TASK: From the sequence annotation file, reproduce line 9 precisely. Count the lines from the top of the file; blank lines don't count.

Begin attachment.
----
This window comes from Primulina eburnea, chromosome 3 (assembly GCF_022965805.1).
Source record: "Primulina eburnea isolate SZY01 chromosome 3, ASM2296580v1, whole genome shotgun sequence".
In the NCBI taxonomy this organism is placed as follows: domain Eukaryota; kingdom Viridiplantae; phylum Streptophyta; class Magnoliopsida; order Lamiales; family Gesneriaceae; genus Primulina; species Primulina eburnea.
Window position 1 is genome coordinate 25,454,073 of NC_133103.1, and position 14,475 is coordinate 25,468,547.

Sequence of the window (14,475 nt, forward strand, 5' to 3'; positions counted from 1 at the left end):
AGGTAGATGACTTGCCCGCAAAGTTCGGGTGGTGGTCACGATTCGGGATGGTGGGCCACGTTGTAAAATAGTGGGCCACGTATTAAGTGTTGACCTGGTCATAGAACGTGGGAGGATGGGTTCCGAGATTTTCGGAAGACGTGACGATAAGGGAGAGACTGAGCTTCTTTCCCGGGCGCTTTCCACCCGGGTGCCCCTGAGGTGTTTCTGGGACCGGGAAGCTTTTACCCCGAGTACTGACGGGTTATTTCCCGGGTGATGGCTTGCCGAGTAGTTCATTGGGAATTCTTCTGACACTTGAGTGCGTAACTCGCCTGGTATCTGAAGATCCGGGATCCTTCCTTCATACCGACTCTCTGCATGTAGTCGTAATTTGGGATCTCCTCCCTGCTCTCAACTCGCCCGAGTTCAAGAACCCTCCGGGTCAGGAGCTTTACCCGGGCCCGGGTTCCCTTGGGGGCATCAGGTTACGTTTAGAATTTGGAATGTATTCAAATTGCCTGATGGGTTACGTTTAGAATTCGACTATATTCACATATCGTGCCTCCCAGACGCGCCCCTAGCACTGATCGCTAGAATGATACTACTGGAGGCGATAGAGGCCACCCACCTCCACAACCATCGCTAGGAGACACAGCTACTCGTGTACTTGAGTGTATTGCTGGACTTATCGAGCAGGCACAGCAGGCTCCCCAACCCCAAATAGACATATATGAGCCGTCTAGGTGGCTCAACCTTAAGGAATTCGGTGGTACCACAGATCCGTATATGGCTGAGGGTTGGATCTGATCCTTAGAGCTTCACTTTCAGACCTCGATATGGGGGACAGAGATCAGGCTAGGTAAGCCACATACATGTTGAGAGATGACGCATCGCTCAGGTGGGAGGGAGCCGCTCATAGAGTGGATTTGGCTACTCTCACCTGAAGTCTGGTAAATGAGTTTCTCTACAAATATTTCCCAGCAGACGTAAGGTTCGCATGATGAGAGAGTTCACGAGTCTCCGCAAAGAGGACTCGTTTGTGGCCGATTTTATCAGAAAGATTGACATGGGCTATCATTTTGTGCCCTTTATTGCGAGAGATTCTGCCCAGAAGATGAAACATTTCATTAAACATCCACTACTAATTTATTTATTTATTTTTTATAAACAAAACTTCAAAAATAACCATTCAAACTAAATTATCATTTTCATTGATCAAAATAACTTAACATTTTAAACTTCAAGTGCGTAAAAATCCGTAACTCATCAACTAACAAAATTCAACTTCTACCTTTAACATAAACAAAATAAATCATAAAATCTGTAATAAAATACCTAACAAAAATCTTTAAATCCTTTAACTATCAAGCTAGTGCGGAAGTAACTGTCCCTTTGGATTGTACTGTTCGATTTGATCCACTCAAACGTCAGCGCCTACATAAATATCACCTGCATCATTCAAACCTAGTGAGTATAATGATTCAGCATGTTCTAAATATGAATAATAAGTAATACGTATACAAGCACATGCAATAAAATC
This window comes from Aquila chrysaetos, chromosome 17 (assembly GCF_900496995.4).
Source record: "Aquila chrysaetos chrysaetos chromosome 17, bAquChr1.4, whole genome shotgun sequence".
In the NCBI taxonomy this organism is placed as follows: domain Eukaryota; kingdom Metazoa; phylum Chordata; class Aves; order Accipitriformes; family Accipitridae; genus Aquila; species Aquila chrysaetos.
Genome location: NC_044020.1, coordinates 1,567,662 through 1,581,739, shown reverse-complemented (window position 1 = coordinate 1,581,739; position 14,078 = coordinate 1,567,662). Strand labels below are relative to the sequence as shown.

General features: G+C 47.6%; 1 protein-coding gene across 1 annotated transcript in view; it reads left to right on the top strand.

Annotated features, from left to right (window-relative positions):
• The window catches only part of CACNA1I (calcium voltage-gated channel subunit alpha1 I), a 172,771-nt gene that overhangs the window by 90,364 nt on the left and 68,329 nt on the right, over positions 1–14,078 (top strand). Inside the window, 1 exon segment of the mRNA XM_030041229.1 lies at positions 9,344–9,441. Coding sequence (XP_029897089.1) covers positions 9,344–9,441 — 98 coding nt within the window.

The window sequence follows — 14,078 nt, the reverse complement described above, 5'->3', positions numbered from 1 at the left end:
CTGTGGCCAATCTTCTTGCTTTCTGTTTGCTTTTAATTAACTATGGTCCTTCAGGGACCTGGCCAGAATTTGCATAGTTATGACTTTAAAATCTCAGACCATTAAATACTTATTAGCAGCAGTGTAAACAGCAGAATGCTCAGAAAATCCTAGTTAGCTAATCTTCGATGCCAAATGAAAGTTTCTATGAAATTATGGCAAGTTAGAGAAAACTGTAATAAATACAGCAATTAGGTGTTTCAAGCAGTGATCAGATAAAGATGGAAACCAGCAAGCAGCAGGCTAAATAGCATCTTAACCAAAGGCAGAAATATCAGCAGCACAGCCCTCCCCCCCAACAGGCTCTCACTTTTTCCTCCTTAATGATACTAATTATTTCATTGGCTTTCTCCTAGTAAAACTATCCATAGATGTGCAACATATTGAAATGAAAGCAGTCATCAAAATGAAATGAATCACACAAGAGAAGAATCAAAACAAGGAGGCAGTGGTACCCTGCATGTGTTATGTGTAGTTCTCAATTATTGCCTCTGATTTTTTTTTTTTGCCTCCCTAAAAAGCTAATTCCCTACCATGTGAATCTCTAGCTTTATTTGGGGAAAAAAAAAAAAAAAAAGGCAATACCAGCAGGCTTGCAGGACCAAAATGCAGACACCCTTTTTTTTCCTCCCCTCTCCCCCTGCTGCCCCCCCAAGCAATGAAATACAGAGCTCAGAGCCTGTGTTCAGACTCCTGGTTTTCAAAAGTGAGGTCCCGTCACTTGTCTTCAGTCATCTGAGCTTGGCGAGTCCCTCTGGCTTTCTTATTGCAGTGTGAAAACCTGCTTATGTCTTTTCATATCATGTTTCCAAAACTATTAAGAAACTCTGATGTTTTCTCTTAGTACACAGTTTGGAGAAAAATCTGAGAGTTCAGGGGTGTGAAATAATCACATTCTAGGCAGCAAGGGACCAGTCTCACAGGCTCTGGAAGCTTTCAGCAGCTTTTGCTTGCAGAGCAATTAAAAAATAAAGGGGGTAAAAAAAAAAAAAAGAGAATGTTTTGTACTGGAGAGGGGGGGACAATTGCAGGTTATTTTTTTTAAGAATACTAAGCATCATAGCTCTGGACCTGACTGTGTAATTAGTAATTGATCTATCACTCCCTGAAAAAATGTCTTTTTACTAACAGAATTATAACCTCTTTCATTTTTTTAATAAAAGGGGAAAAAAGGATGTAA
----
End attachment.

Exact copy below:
In the NCBI taxonomy this organism is placed as follows: domain Eukaryota; kingdom Metazoa; phylum Chordata; class Aves; order Accipitriformes; family Accipitridae; genus Aquila; species Aquila chrysaetos.